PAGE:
Does the Hebrew word "mizrach" refer to the Philippines?

The "Iglesia Ni Cristo" claims that the Hebrew word "mizrach" means "far east" and often refers specifically to the Philippines, given it's geographical position. Is this accurate?

when we examine biblical Hebrew and the history of language, we see that the INC is very misguided in claiming that "mizrach" refers to the the Philippines.

The phrases "far east" did not refer to east Asia during the time of the Old Testament.

The phrase "far east", as referring specifically to east Asia, was first recorded and popularized only in the past 1000 years.[1][2] To say that Isaiah or any other Old Testament author must have been speaking of Asia - and more specifically, the Philippines - is a terrible anachronism. That is, it assumes that Isaiah used words and phrases that didn't exist until long after he died. There is no reason to think that "far east" in the Old Testament should refer to the Asia, given that Isaiah had never heard the phrase "far east" used that way.

The vast majority of Bible versions translate "mizrach" as "east".

The INC quotes the Moffatt version of the Bible for verses that contain the word "mizrach". The Moffatt translates "mizrach" as far east, and it serves the theological motivations of the INC to use this version here where it is convenient for them.

However, the INC must answer why a rogue translation is more accurate than countless other Bible translations. Why is it that countless of Hebrew scholars translate "mizrach" as "east", and only Moffatt, who didn't even intend a literal translation, use the phrase "far east"? The INC has never attempted to answer such a question. Indeed, they cannot.

The word "mizrach" is often used to contrast with the west.

The INC cites an encyclopedia written in the 1800s in order to demonstrate that this the word "mizrach" should be translated as "far east".[3] They seem to think the entry in this encyclopedia supports their translation when it does precisely the opposite. One may read the entire paragraph[4], but here are some relevant quotes from the very same paragraph the INC cites:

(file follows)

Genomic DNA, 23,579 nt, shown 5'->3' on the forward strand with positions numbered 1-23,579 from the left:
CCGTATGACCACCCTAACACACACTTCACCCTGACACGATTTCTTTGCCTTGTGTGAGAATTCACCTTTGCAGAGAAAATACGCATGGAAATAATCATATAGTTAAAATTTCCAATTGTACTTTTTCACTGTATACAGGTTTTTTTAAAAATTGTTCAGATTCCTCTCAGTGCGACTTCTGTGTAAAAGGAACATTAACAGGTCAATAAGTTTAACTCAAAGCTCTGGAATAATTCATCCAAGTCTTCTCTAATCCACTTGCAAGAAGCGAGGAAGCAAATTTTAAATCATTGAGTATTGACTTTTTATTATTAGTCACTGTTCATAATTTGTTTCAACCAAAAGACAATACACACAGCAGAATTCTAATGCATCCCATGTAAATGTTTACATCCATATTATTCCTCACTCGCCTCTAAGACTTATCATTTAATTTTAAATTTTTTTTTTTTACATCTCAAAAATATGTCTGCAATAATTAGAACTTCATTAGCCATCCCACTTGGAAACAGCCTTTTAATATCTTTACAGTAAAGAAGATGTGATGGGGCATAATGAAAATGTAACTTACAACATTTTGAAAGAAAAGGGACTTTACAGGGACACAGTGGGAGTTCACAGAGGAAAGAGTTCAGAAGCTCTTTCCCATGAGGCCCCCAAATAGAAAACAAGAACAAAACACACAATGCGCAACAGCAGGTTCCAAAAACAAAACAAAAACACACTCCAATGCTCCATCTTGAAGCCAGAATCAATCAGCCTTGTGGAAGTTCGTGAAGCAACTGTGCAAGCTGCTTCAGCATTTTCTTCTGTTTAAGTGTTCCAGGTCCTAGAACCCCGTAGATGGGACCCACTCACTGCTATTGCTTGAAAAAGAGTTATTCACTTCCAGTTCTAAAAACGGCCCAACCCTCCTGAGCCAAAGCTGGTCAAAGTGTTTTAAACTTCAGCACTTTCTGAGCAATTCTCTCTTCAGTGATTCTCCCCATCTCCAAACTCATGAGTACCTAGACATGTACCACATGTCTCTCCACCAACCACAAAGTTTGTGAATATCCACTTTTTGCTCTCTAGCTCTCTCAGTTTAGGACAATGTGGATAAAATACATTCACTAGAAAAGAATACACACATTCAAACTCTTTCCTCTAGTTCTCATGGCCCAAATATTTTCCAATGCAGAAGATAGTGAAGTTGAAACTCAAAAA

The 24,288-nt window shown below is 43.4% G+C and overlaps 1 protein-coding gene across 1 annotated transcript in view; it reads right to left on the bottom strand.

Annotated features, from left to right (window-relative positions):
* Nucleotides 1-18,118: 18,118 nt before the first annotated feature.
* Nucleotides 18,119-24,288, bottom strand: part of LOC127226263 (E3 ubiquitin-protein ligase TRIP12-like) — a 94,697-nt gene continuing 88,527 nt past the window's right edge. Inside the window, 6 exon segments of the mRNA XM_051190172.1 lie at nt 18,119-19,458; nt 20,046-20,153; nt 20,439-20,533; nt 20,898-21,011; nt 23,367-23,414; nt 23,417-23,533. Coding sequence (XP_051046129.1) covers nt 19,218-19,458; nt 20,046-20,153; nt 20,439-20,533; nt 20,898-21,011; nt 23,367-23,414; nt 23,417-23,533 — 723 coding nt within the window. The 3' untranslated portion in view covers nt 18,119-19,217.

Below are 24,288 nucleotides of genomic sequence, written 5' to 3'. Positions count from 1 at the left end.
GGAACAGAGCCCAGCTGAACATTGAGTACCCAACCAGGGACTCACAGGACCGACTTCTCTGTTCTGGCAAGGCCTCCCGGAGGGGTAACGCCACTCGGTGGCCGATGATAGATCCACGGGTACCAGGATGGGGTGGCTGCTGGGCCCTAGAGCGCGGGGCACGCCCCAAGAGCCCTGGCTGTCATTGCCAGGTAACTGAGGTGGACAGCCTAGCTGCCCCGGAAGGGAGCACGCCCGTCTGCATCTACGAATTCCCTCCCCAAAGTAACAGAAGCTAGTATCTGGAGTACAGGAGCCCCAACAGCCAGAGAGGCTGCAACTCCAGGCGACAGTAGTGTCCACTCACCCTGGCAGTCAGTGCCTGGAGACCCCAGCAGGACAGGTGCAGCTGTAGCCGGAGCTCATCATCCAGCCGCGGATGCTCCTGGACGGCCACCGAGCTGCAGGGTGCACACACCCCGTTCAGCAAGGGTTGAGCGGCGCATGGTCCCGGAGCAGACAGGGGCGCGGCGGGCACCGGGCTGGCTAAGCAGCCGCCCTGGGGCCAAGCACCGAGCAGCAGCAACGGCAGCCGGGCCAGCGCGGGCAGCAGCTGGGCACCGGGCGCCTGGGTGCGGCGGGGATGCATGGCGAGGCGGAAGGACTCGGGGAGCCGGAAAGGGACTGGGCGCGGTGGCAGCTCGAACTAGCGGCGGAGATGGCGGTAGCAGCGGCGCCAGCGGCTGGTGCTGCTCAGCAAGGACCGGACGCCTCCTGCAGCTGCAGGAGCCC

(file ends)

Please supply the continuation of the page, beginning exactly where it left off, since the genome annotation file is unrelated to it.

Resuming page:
it is natural that kedem be used when the four quarters of the world are described and mizrach when the east is only being distinguished from the west.

In other words, "mizrach" is not always used because it refers to a distant east. Sometimes it is used to contrast with the west.

The word "mizrach" refers to an unspecified east.

Now lets look at more of the specific sentence which the INC lifts from the article.

Again, kedem is used in a strictly geographical sense to describe a spot or country immediately before another in an easterly direction...on the other hand, mizrach is used of the far east with a less definite signifaciation.

What the article is saying is not that mizrach literally means "far east", but that it means an unspecified east, which may not be in immediate proximity. For example, if there were six cities - A, B, C, D, E, F - in a line:

(West) A --- B --- C --- D --- E --- F (East)

B would be "kedem" of A, but any of C through F could be considered "mizrach" of A, because "mizrach" does not mean immediately to the east.


The INC has no legitimate reason to believe that "mizrach" refers to east Asia, let alone the Philippines specifically. First, they force anachronism on the text when they make "far east" and "far west" take on a modern meaning. Second, they affirm a faulty translation by citing an article which does not even agree with their use of "mizrach".

The words of God are sweeter than honey (Psa 119:103). It is disrespectful to twist these words to serve one's own theology. It would be better to repent of this twisting of scripture and believe the true gospel so that God's wrath will be removed.

[1] says the first recorded instance was in 1616 and it was popularized in the 1800s.

[2] Others report the phrase originating as early as the 1200s (See Wikipedia. Regardless of this discrepancy, the point still remains that the phrase did not refer specifically to the Philippines until long after Isaiah wrote the Old Testament.

[3] INC article that cites the Cyclopedia of Biblical, Theological, and Ecclesiastical Literature

[4] Cyclopedia entry on "East"